The Origins of Agriculture: New Data, New Ideas An Introduction to Supplement 4

T. Douglas Price and Ofer Bar-Yosef
Current Anthropology
Vol. 52, No. S4, The Origins of Agriculture: New Data, New Ideas (October 2011), pp. S163-S174
DOI: 10.1086/659964
Stable URL: http://www.jstor.org/stable/10.1086/659964
Page Count: 12
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The Origins of Agriculture: New Data, New Ideas
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Abstract

This introduction to the symposium and to this issue of Current Anthropology attempts to provide some sense of the topic, the meeting itself, the participants, and some of the initial results. Our symposium brought together a diverse international group of archaeological scientists to consider a topic of common interest and substantial anthropological import—the origins of agriculture. The group included individuals working in most of the places where farming began. This issue is organized by chronology and geography. Our goal was to consider the most recent data and ideas from these different regions in order to examine larger questions of congruity and disparity among the groups of first farmers. There is much new information from a number of important areas, particularly Asia. Following a review of the history of investigation of agricultural origins, this introduction summarizes the results of the conference. There are at least 10 different places around the world where agriculture was independently developed, and the antiquity of domestication is being pushed back in time with new discoveries. Our symposium has emphasized the importance of a multidisciplinary approach to such large questions in order to assemble as much information as possible. We anticipate that the results and consequences of this symposium will have long-term ripple effects in anthropology and archaeology.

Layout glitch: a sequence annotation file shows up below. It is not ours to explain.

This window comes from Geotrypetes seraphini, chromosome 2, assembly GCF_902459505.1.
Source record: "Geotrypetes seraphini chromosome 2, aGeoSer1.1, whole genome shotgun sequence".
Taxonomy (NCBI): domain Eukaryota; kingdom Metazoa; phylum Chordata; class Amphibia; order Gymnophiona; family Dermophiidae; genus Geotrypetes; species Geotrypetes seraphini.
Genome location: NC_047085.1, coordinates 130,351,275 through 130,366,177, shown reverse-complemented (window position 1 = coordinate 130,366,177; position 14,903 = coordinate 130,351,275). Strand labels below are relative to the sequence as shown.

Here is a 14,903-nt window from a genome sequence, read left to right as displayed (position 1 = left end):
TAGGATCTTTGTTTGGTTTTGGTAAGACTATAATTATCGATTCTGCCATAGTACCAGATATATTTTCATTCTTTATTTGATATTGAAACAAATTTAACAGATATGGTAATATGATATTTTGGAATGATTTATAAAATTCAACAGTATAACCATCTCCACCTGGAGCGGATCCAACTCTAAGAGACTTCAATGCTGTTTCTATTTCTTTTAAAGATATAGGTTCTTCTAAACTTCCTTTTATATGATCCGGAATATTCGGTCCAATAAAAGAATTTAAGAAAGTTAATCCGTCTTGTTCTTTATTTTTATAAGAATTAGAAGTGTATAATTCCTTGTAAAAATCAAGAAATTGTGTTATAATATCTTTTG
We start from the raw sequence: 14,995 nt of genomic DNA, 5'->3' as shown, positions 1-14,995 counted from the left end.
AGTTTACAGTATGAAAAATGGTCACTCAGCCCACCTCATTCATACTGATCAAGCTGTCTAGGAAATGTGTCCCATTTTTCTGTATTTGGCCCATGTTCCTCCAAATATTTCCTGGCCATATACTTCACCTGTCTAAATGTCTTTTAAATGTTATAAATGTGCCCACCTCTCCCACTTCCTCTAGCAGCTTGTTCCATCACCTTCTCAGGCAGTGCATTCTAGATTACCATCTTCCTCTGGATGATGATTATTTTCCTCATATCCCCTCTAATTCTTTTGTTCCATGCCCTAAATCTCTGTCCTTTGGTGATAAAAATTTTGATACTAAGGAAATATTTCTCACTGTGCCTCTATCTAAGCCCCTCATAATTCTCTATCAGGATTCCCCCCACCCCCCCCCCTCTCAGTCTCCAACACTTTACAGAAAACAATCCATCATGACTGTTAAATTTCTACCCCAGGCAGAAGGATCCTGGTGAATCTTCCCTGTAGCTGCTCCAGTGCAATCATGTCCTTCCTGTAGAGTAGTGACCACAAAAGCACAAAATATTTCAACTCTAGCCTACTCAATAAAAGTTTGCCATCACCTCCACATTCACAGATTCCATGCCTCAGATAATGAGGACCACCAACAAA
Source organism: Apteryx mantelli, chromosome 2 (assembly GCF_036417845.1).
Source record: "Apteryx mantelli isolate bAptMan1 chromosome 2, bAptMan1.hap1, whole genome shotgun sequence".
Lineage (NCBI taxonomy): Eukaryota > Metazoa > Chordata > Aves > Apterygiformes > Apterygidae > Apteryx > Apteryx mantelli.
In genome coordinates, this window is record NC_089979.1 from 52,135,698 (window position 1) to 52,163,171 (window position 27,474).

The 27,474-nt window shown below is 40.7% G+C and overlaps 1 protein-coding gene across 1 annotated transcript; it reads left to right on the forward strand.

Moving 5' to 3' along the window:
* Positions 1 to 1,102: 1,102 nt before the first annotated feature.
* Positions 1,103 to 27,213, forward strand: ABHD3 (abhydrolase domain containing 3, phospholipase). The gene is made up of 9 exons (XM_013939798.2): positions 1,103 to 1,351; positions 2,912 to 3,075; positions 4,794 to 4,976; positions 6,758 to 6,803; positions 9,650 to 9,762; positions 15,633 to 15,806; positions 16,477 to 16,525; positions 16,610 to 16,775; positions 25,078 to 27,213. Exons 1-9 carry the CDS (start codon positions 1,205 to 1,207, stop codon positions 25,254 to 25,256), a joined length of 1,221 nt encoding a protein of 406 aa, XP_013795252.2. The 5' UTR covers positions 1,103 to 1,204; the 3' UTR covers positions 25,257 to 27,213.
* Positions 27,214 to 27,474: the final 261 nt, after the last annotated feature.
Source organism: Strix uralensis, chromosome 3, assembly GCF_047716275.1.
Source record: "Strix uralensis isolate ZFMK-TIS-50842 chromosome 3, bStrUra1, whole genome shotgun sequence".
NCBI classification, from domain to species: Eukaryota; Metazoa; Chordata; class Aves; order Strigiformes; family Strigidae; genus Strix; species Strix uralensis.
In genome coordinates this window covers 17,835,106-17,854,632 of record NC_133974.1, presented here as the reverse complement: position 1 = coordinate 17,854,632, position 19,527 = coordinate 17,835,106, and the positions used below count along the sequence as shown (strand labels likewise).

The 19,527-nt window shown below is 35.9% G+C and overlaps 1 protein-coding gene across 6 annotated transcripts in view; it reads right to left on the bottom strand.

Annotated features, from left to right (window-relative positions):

Notes and References

This item contains 68 references.

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